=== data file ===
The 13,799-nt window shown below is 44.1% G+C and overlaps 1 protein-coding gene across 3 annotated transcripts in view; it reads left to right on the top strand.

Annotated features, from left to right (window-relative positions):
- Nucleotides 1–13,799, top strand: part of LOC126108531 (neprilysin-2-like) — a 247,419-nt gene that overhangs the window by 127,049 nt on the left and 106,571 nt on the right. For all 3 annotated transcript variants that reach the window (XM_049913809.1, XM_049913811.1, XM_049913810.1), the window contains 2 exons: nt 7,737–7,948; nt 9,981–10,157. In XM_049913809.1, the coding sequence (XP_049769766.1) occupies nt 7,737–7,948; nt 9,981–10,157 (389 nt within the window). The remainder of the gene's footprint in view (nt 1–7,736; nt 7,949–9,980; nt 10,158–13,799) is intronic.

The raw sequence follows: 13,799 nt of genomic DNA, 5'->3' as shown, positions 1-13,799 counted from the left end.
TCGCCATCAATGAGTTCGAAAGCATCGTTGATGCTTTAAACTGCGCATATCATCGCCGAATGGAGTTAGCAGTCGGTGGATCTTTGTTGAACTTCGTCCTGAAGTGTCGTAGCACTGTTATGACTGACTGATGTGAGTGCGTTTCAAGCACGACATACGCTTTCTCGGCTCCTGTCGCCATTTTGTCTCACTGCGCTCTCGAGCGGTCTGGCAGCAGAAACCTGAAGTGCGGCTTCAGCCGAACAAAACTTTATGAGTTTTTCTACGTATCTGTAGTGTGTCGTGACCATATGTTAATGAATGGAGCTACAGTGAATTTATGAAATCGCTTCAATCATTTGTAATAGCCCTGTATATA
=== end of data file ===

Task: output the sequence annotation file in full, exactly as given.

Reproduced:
The 13,799-nt window shown below is 44.1% G+C and overlaps 1 protein-coding gene across 3 annotated transcripts in view; it reads left to right on the top strand.

Annotated features, from left to right (window-relative positions):
- Nucleotides 1–13,799, top strand: part of LOC126108531 (neprilysin-2-like) — a 247,419-nt gene that overhangs the window by 127,049 nt on the left and 106,571 nt on the right. For all 3 annotated transcript variants that reach the window (XM_049913809.1, XM_049913811.1, XM_049913810.1), the window contains 2 exons: nt 7,737–7,948; nt 9,981–10,157. In XM_049913809.1, the coding sequence (XP_049769766.1) occupies nt 7,737–7,948; nt 9,981–10,157 (389 nt within the window). The remainder of the gene's footprint in view (nt 1–7,736; nt 7,949–9,980; nt 10,158–13,799) is intronic.

The raw sequence follows: 13,799 nt of genomic DNA, 5'->3' as shown, positions 1-13,799 counted from the left end.
TCGCCATCAATGAGTTCGAAAGCATCGTTGATGCTTTAAACTGCGCATATCATCGCCGAATGGAGTTAGCAGTCGGTGGATCTTTGTTGAACTTCGTCCTGAAGTGTCGTAGCACTGTTATGACTGACTGATGTGAGTGCGTTTCAAGCACGACATACGCTTTCTCGGCTCCTGTCGCCATTTTGTCTCACTGCGCTCTCGAGCGGTCTGGCAGCAGAAACCTGAAGTGCGGCTTCAGCCGAACAAAACTTTATGAGTTTTTCTACGTATCTGTAGTGTGTCGTGACCATATGTTAATGAATGGAGCTACAGTGAATTTATGAAATCGCTTCAATCATTTGTAATAGCCCTGTATATA